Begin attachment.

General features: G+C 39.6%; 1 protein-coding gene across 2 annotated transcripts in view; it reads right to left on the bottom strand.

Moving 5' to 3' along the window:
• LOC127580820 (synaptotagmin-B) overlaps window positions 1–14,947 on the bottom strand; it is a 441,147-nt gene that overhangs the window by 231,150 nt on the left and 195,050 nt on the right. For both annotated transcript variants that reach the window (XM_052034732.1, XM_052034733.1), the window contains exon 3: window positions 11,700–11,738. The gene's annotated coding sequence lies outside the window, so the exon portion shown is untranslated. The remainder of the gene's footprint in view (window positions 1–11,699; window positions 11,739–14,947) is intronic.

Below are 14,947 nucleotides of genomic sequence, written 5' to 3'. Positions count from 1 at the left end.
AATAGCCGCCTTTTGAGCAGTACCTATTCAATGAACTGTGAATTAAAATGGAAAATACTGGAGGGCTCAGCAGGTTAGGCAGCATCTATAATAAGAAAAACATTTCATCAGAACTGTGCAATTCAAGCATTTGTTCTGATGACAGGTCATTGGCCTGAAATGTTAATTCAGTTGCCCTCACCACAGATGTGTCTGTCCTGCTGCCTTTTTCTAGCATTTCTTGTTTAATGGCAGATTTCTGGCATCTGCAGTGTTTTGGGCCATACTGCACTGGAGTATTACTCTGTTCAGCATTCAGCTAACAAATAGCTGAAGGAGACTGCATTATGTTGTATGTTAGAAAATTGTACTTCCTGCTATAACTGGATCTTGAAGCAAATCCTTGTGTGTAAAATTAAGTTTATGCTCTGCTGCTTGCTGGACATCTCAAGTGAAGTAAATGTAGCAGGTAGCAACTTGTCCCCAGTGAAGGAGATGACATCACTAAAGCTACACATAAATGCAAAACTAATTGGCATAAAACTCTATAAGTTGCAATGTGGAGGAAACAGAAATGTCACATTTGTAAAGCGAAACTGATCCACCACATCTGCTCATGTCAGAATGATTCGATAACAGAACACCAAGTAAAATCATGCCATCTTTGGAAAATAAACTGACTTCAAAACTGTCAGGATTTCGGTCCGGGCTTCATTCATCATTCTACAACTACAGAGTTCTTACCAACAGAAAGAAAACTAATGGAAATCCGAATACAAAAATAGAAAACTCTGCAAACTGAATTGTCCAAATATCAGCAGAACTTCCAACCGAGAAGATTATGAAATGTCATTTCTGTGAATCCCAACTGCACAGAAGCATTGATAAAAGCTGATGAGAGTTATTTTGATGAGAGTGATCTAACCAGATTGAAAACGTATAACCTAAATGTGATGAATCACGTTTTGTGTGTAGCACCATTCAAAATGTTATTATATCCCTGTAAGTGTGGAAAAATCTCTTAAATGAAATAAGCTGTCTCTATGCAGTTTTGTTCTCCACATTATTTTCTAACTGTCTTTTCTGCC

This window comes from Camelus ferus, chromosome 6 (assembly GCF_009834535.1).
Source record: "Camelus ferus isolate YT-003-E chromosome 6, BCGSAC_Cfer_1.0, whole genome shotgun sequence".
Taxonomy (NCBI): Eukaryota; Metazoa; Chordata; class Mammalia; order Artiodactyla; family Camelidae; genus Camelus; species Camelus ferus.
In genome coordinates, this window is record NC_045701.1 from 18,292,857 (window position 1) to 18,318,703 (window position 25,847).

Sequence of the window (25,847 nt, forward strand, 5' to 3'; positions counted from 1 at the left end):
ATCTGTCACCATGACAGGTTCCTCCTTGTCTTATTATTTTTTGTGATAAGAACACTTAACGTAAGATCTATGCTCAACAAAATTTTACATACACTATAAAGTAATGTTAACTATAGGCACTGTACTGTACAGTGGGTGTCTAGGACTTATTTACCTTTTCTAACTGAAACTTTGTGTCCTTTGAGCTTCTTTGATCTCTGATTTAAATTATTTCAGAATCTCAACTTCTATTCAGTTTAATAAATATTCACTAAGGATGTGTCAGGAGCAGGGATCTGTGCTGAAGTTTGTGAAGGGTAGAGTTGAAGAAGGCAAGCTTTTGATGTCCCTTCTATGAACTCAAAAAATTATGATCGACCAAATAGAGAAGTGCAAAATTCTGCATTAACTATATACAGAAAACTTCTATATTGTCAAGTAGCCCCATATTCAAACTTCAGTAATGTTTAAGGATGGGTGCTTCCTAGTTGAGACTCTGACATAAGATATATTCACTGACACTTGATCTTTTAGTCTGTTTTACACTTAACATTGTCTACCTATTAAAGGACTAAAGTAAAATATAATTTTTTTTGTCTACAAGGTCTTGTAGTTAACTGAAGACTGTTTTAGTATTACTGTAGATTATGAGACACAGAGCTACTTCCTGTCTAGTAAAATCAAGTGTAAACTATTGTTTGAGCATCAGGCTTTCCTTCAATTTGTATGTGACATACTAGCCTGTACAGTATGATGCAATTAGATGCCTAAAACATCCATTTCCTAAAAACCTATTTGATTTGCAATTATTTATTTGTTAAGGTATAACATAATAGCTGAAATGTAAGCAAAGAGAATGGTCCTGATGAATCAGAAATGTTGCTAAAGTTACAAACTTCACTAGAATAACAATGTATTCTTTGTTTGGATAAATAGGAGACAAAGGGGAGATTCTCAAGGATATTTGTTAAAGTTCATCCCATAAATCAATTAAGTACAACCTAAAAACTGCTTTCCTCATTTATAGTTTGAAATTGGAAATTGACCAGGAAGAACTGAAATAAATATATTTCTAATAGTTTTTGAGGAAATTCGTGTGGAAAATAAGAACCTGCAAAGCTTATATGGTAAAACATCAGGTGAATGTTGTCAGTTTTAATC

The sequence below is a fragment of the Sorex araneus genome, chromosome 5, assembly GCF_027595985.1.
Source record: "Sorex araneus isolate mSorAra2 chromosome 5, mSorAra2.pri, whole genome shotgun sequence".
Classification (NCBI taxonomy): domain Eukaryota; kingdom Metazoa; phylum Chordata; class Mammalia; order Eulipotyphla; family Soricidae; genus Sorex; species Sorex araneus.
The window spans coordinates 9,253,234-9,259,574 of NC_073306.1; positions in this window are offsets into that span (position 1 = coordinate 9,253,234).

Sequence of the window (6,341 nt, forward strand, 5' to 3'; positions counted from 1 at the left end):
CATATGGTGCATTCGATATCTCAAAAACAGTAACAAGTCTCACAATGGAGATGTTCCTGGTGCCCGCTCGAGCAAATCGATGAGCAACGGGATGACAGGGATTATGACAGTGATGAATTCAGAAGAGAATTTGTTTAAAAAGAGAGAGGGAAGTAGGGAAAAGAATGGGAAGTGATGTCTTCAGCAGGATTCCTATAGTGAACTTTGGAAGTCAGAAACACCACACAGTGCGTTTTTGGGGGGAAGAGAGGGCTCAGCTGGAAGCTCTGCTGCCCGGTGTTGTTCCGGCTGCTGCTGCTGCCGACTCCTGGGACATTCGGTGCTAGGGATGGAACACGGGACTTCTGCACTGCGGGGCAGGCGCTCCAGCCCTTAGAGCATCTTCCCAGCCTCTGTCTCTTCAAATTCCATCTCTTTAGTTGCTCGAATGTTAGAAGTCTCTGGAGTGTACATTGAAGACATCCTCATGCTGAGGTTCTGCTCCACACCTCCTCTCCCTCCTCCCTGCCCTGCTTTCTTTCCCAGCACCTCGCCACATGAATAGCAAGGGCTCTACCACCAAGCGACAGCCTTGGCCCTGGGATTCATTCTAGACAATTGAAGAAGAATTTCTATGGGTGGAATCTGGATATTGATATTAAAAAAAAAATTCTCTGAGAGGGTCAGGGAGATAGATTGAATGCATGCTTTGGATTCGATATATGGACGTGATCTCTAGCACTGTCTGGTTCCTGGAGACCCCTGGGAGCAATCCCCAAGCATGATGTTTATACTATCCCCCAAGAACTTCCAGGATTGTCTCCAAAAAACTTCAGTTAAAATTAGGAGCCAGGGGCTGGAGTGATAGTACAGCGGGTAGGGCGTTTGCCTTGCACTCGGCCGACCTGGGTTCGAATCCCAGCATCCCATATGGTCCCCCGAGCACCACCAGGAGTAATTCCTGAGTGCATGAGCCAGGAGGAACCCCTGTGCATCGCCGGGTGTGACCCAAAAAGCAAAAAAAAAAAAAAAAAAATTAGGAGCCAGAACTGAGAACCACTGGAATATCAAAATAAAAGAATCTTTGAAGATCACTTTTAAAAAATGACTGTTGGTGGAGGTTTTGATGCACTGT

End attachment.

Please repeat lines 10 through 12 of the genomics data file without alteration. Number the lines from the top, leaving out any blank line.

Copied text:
Sequence of the window (25,847 nt, forward strand, 5' to 3'; positions counted from 1 at the left end):
ATCTGTCACCATGACAGGTTCCTCCTTGTCTTATTATTTTTTGTGATAAGAACACTTAACGTAAGATCTATGCTCAACAAAATTTTACATACACTATAAAGTAATGTTAACTATAGGCACTGTACTGTACAGTGGGTGTCTAGGACTTATTTACCTTTTCTAACTGAAACTTTGTGTCCTTTGAGCTTCTTTGATCTCTGATTTAAATTATTTCAGAATCTCAACTTCTATTCAGTTTAATAAATATTCACTAAGGATGTGTCAGGAGCAGGGATCTGTGCTGAAGTTTGTGAAGGGTAGAGTTGAAGAAGGCAAGCTTTTGATGTCCCTTCTATGAACTCAAAAAATTATGATCGACCAAATAGAGAAGTGCAAAATTCTGCATTAACTATATACAGAAAACTTCTATATTGTCAAGTAGCCCCATATTCAAACTTCAGTAATGTTTAAGGATGGGTGCTTCCTAGTTGAGACTCTGACATAAGATATATTCACTGACACTTGATCTTTTAGTCTGTTTTACACTTAACATTGTCTACCTATTAAAGGACTAAAGTAAAATATAATTTTTTTTGTCTACAAGGTCTTGTAGTTAACTGAAGACTGTTTTAGTATTACTGTAGATTATGAGACACAGAGCTACTTCCTGTCTAGTAAAATCAAGTGTAAACTATTGTTTGAGCATCAGGCTTTCCTTCAATTTGTATGTGACATACTAGCCTGTACAGTATGATGCAATTAGATGCCTAAAACATCCATTTCCTAAAAACCTATTTGATTTGCAATTATTTATTTGTTAAGGTATAACATAATAGCTGAAATGTAAGCAAAGAGAATGGTCCTGATGAATCAGAAATGTTGCTAAAGTTACAAACTTCACTAGAATAACAATGTATTCTTTGTTTGGATAAATAGGAGACAAAGGGGAGATTCTCAAGGATATTTGTTAAAGTTCATCCCATAAATCAATTAAGTACAACCTAAAAACTGCTTTCCTCATTTATAGTTTGAAATTGGAAATTGACCAGGAAGAACTGAAATAAATATATTTCTAATAGTTTTTGAGGAAATTCGTGTGGAAAATAAGAACCTGCAAAGCTTATATGGTAAAACATCAGGTGAATGTTGTCAGTTTTAATC

The sequence below is a fragment of the Sorex araneus genome, chromosome 5, assembly GCF_027595985.1.